1. Have your roof inspected every two years, and make necessary repairs and modifications to comply with local building codes. Have your roof evaluated to ensure it can withstand a storm.
  2. Inspect roof edging strips, gutters, flashing, covering, and drains.
  3. Hire a tree professional to inspect trees around your facility and have them prune branches and remove trees that are diseased or unstable or have the potential to fall and damage your facility.
  4. Anchor and brace any large furniture such as bookshelves, filing cabinets, etc., to wall studs.
  5. Secure your facility utilities such as heaters, gas tanks and water heaters. Raise them to higher locations if flooding is a concern.
  6. If your organization is in a storm surge area prone to flooding, or appears to be unsafe during high winds, you may have to completely evacuate. Identify essential business records that should be relocated and decide where you will take them. Back up essential computer records to disks, thumb drives, or cloud storage services and move these backups to safe storage.
  7. Determine what furnishings or major equipment will need to be protected or moved and document how you plan to accomplish it. You’ll have to decide if you want to try to protect them in place or move them out of the area at risk. Determine what manpower and any equipment you will need to get this done. If you’re planning to protect in place, move your equipment to well-protected interior rooms or the floors above the anticipate flooding level.
  8. Identify outside furnishings and equipment such as trash cans, signs, furniture, awnings, etc., that could be blown about and become “deadly projectiles” and determine either how they will be secured or where they will be stored.
  9. Anchor any portable storage building – securely!
  10. Make sure that any of your facility’s rooftop equipment such as air conditioning units, antennas, exhaust fans or turbines are firmly secured or strapped down to the roof structure (e.g., the joists) to withstand high winds.
  11. If your facility has a composition roof using gravel (or other stone) covering, remove the loose gravel to help prevent stones being blown off of the roof into unprotected windows.
  12. Consider investing in storm shutters. If you do not have storm shutters, ensure you have the necessary tools to board up windows and brace doors. The first priority in protecting your facility will be to keep the wind out. Wind pressure and windblown debris can break windows and blow in doors. Sliding glass doors, large picture windows, skylights, French doors, inward opening double doors, and garage doors are particularly vulnerable. Such tools as a circular or hand saw, a drill with appropriate bits, a hammer or nail gun, hand or power-driven screwdriver, and a wrench may be needed. Nails will be sufficient on wood-framed windows and doors but screws or bolts and washers are necessary for metal-framed windows and doors.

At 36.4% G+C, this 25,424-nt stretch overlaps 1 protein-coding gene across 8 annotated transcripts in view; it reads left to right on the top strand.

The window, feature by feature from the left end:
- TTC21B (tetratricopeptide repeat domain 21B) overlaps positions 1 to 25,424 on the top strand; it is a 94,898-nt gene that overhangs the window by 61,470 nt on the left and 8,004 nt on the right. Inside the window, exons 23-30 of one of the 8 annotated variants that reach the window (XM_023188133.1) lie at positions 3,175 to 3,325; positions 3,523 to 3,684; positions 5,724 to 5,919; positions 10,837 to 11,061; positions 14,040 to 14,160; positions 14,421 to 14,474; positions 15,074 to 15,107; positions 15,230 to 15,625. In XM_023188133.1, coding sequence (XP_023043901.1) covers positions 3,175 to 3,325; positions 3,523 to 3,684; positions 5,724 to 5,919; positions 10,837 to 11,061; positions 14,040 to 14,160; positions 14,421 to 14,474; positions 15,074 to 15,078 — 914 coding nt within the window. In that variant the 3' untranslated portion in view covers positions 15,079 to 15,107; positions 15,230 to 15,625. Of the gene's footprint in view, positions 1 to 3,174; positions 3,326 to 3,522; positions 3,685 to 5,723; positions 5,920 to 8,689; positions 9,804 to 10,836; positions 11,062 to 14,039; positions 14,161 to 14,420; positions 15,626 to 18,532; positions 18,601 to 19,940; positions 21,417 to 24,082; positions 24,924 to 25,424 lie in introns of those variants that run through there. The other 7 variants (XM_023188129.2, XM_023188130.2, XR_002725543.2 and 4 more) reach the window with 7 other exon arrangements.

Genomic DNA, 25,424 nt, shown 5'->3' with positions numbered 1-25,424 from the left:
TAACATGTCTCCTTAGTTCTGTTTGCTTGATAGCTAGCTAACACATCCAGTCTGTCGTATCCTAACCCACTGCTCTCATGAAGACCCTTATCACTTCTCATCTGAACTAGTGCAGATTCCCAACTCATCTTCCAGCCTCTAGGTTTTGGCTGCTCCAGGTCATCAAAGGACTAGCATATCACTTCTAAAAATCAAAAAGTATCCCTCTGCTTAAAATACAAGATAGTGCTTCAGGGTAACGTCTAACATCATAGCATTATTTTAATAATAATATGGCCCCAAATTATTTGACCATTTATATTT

13. Ensure that your staff knows how to turn off the utilities (gas, water, electricity) for your buildings at the main shut off switches.
This document is intended for general information purposes only, and should not be construed as advice or opinions on any specific facts or circumstances. The content of this document is made available on an “as is” basis, without warranty of any kind. This document can’t be assumed to contain every acceptable safety and compliance procedures or that additional procedures might not be appropriate under the circumstances. Markel does not guarantee that this information is or can be relied on for compliance with any law or regulation, assurance against preventable losses, or freedom from legal liability. This publication is not intended to be legal, underwriting, or any other type of professional advice. Persons requiring advice should consult an independent adviser. Markel does not guarantee any particular outcome and makes no commitment to update any information herein, or remove any items that are no longer accurate or complete. Furthermore, Markel does not assume any liability to any person or organization for loss of damage caused by or resulting from any reliance placed on that content.

*Markel Specialty is a business division of Markel Service, Incorporated, the underwriting manager for the Markel affiliated insurance companies.